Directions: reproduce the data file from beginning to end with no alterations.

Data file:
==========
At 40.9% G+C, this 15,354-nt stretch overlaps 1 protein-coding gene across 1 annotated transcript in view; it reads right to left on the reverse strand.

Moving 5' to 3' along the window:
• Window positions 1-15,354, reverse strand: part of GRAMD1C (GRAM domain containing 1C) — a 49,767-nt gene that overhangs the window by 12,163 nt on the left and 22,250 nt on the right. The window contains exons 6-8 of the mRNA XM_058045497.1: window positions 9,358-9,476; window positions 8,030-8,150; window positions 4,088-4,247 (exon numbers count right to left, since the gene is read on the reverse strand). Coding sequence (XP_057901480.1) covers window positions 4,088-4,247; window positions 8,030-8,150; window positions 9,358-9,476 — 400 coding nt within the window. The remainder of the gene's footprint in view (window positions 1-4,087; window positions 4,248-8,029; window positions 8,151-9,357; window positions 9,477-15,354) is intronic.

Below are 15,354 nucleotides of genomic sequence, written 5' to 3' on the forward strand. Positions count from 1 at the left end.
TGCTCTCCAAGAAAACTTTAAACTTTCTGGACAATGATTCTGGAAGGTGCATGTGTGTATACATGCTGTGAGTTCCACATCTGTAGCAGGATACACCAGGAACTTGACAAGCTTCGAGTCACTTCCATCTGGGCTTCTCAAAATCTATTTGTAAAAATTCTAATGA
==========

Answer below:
At 40.9% G+C, this 15,354-nt stretch overlaps 1 protein-coding gene across 1 annotated transcript in view; it reads right to left on the reverse strand.

Moving 5' to 3' along the window:
• Window positions 1-15,354, reverse strand: part of GRAMD1C (GRAM domain containing 1C) — a 49,767-nt gene that overhangs the window by 12,163 nt on the left and 22,250 nt on the right. The window contains exons 6-8 of the mRNA XM_058045497.1: window positions 9,358-9,476; window positions 8,030-8,150; window positions 4,088-4,247 (exon numbers count right to left, since the gene is read on the reverse strand). Coding sequence (XP_057901480.1) covers window positions 4,088-4,247; window positions 8,030-8,150; window positions 9,358-9,476 — 400 coding nt within the window. The remainder of the gene's footprint in view (window positions 1-4,087; window positions 4,248-8,029; window positions 8,151-9,357; window positions 9,477-15,354) is intronic.

Below are 15,354 nucleotides of genomic sequence, written 5' to 3' on the forward strand. Positions count from 1 at the left end.
TGCTCTCCAAGAAAACTTTAAACTTTCTGGACAATGATTCTGGAAGGTGCATGTGTGTATACATGCTGTGAGTTCCACATCTGTAGCAGGATACACCAGGAACTTGACAAGCTTCGAGTCACTTCCATCTGGGCTTCTCAAAATCTATTTGTAAAAATTCTAATGA